Mum's tears over slow police probe
A mother struggled to make police investigate her daughter's disappearance — then it was too late
For as long as she could remember, it was a daily ritual for single mother Patcharee Punthong, 51, and her daughter, Ploynarin "Nong Ploy" Palipol, 22, to have dinner together after work in the Tha Rue district of Ayutthaya, where they lived only steps away from the factory where they both worked. Nong Ploy usually commuted to and from work on her bike.
"Mum, please buy me some yum woonsen," Nong Ploy wrote one night in a Line message to her mother. "I'm craving something spicy tonight."
On May 21, 2014, Ms Patcharee knew that her daughter was planning to attend a meeting after work. She expected her to come home a few hours later than her normal time of 5pm.
But on that evening, as the hours dragged on, Ms Patcharee got suspicious. By 8.15pm, she thought to call Nong Ploy to see when she would be home. Her daughter did not answer.
After four attempts to get through, she realised something must be wrong. The phone line rang but no one picked up. She knew her daughter to be usually more responsive than this.
Ms Patcharee left the house and took a stroll in the area. She wandered back to the factory, where she received confirmation from staff that Nong Ploy had left the office at 8pm.
She proceeded to dial up her daughter's friends, asking them if they had any clue where she might be. But none of them could offer her anything but "I don't know where she is".
Since that day, Ms Patcharee has spent the past three years searching for her daughter. She has made several attempts to seek help from crime-solving groups and police officers. But at the end of the day, the distressed mother found herself largely alone in search efforts.
That is until one day after Mother's Day this year when she realised her Nong Ploy was gone for good.
After Nong Ploy went missing in May 2014, Ms Patcharee filed a missing person report at Tha Rue police station straightaway. However, a person cannot legally be declared missing until they have been gone for 24 hours. She had no choice but to wait until the next day.
So she returned to the station the next day. She had a small suspicion about why her daughter had gone missing -- she thought she might have been abducted by ex-boyfriend Polkrit "Es" Wiset, who Nong Ploy had recently broken up with.
"The officer on duty made a comment that my daughter might have voluntarily run away with Polkrit," said Ms Patcharee.
"He said she might come home with a baby one day. I was very upset that they made such an assumption when they didn't know what was really going on. They even had a good laugh about it. Finally, the police wrote a report and told me to wait for the investigation."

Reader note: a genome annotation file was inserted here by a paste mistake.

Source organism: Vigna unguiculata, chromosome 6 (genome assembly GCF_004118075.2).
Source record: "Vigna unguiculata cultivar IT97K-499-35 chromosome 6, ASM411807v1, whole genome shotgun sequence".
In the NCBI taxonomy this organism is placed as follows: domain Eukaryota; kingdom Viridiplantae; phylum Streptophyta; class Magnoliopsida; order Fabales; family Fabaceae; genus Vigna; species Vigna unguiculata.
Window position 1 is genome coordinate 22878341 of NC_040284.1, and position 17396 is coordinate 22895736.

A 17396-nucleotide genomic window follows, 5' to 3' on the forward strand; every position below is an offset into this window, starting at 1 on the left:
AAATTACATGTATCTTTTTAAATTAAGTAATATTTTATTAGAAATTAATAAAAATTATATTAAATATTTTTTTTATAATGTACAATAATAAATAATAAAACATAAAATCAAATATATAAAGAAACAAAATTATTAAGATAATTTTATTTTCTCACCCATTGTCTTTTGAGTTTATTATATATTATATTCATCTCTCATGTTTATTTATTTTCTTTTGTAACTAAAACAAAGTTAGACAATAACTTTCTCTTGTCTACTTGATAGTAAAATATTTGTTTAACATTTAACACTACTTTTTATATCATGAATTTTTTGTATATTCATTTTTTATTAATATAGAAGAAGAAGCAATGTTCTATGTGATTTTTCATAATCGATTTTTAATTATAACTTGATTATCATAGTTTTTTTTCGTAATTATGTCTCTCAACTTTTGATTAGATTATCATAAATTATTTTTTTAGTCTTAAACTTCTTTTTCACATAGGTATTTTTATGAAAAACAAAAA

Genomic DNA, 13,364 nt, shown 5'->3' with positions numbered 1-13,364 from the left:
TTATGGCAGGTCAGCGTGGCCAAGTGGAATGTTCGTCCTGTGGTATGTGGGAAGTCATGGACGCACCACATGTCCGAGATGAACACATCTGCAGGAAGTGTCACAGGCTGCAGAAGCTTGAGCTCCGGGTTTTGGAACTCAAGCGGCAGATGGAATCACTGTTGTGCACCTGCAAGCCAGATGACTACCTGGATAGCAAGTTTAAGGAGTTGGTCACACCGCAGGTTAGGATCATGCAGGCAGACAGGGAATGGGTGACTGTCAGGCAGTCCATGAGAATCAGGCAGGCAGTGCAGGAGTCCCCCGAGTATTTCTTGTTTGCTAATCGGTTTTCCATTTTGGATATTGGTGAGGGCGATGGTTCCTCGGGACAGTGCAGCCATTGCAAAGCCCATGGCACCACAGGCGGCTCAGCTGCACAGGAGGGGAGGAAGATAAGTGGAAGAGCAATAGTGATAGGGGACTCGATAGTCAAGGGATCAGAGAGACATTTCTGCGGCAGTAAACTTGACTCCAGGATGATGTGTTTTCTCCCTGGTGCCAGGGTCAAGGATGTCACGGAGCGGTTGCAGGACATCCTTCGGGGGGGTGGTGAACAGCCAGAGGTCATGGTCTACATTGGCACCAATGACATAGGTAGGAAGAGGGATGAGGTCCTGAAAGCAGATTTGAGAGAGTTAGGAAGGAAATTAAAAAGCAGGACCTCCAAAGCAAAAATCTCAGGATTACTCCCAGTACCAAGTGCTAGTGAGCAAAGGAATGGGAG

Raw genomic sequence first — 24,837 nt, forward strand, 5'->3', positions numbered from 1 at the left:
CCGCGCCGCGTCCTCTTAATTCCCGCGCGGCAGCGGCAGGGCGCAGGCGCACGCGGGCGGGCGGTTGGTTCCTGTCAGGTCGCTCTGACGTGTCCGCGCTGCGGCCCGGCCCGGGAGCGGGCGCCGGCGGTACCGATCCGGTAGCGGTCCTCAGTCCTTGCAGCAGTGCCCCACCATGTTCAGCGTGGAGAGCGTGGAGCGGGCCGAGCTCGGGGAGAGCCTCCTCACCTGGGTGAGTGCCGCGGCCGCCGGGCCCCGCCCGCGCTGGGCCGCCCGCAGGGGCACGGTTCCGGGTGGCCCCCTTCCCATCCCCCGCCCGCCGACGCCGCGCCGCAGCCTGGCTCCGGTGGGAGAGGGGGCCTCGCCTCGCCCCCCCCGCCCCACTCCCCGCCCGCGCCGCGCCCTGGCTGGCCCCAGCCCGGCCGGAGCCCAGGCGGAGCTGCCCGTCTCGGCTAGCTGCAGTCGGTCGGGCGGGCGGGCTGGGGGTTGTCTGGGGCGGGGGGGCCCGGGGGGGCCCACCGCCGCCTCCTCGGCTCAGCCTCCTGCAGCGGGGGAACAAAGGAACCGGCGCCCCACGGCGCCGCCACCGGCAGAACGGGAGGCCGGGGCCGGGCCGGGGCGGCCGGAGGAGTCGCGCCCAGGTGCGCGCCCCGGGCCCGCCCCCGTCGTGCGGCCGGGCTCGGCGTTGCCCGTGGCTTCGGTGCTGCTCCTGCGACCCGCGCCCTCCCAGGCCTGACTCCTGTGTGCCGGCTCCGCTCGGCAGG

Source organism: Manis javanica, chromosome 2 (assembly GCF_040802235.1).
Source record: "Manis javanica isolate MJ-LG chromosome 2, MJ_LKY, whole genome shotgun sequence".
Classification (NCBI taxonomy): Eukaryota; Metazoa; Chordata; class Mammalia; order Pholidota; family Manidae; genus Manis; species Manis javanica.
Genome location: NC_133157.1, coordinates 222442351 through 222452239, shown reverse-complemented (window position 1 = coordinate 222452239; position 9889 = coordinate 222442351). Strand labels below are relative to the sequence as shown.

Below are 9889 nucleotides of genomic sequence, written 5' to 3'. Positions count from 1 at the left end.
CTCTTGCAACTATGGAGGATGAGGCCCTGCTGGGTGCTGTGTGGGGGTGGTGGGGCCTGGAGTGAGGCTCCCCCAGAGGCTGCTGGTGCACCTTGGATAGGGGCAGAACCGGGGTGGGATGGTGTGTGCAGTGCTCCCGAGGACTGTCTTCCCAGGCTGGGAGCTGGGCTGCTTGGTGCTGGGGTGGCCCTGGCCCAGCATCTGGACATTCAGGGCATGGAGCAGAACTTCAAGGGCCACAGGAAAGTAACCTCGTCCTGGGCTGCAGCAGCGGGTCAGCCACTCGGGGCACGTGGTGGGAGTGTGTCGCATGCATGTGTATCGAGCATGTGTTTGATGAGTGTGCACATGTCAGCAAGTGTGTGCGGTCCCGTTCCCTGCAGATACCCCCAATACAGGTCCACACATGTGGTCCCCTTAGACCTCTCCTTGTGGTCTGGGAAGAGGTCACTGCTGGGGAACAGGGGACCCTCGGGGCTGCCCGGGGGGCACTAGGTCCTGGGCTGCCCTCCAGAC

After returning from the police station, Ms Patcharee got a phone call from Polkrit. He said he had caught word that Nong Ploy had gone missing. He asked if they had heard from her.
"Did you take my daughter away?" Mrs Patcharee asked Polkrit outright.
Polkrit said "no", adding he had no involvement in the case whatsoever.
The next day, Ms Patcharee received a lead from a police officer who wishes to remain anonymous. He said he had tracked Polkrit's mobile phone signal from the number she had given to police, verifying that he was in the factory area at the time of the crime.
He was then seen going back to his native Lop Buri.
Ms Patcharee contacted Polkrit and informed him of the latest findings from the police. She demanded answers from Polkrit. She asked him, once and for all, if he had taken Nong Ploy.
Polkrit replied: "Maybe, I don't know."
Mrs Patcharee reached out to Polkrit's father to explain what had happened to her daughter. His father promised to contact his son to ask about Nong Ploy. He was unable to connect with him for three days, starting May 30, 2014. His father's phone was turned off.
PHOTO: Patipat Janthong
He has been unreachable since.
She returned to Tha Rue police station to inquire about the investigation's process. The police had a new finding -- video footage of Polkrit escorting Nong Ploy into his truck from the factory. The police wanted to know more about the relationship between the two.
Nong Ploy's behaviour changed in the time since she started seeing Polkrit, according to Ms Patcharee. She noticed her daughter becoming increasingly unhappy and unsettled.
Nong Ploy and Polkrit had known each other since they studied together at a vocational school in Ayutthaya. Nong Ploy later went to college and Polkrit to military school elsewhere.
But the pair remained together.